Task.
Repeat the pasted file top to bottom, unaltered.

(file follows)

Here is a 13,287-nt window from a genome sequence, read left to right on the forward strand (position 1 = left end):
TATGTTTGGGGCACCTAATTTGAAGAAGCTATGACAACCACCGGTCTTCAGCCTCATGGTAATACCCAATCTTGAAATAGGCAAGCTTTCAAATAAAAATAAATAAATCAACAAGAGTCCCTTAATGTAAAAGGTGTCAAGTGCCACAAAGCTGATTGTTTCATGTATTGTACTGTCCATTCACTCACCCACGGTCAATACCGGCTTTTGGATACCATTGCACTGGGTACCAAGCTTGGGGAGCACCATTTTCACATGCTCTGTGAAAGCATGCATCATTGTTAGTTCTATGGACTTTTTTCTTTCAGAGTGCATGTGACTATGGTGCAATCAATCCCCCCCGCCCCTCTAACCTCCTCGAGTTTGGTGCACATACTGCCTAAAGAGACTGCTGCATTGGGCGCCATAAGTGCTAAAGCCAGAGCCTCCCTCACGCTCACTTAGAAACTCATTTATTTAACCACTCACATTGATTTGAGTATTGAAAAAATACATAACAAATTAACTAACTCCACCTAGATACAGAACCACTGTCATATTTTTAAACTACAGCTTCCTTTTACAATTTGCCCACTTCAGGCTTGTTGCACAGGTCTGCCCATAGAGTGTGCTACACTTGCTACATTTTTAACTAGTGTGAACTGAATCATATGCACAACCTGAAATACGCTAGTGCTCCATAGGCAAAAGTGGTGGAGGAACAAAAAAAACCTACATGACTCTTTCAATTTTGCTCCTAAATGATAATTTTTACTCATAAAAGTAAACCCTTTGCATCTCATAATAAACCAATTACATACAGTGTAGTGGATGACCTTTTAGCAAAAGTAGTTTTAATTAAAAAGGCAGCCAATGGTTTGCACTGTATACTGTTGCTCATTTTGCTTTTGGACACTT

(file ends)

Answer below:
Here is a 13,287-nt window from a genome sequence, read left to right on the forward strand (position 1 = left end):
TATGTTTGGGGCACCTAATTTGAAGAAGCTATGACAACCACCGGTCTTCAGCCTCATGGTAATACCCAATCTTGAAATAGGCAAGCTTTCAAATAAAAATAAATAAATCAACAAGAGTCCCTTAATGTAAAAGGTGTCAAGTGCCACAAAGCTGATTGTTTCATGTATTGTACTGTCCATTCACTCACCCACGGTCAATACCGGCTTTTGGATACCATTGCACTGGGTACCAAGCTTGGGGAGCACCATTTTCACATGCTCTGTGAAAGCATGCATCATTGTTAGTTCTATGGACTTTTTTCTTTCAGAGTGCATGTGACTATGGTGCAATCAATCCCCCCCGCCCCTCTAACCTCCTCGAGTTTGGTGCACATACTGCCTAAAGAGACTGCTGCATTGGGCGCCATAAGTGCTAAAGCCAGAGCCTCCCTCACGCTCACTTAGAAACTCATTTATTTAACCACTCACATTGATTTGAGTATTGAAAAAATACATAACAAATTAACTAACTCCACCTAGATACAGAACCACTGTCATATTTTTAAACTACAGCTTCCTTTTACAATTTGCCCACTTCAGGCTTGTTGCACAGGTCTGCCCATAGAGTGTGCTACACTTGCTACATTTTTAACTAGTGTGAACTGAATCATATGCACAACCTGAAATACGCTAGTGCTCCATAGGCAAAAGTGGTGGAGGAACAAAAAAAACCTACATGACTCTTTCAATTTTGCTCCTAAATGATAATTTTTACTCATAAAAGTAAACCCTTTGCATCTCATAATAAACCAATTACATACAGTGTAGTGGATGACCTTTTAGCAAAAGTAGTTTTAATTAAAAAGGCAGCCAATGGTTTGCACTGTATACTGTTGCTCATTTTGCTTTTGGACACTT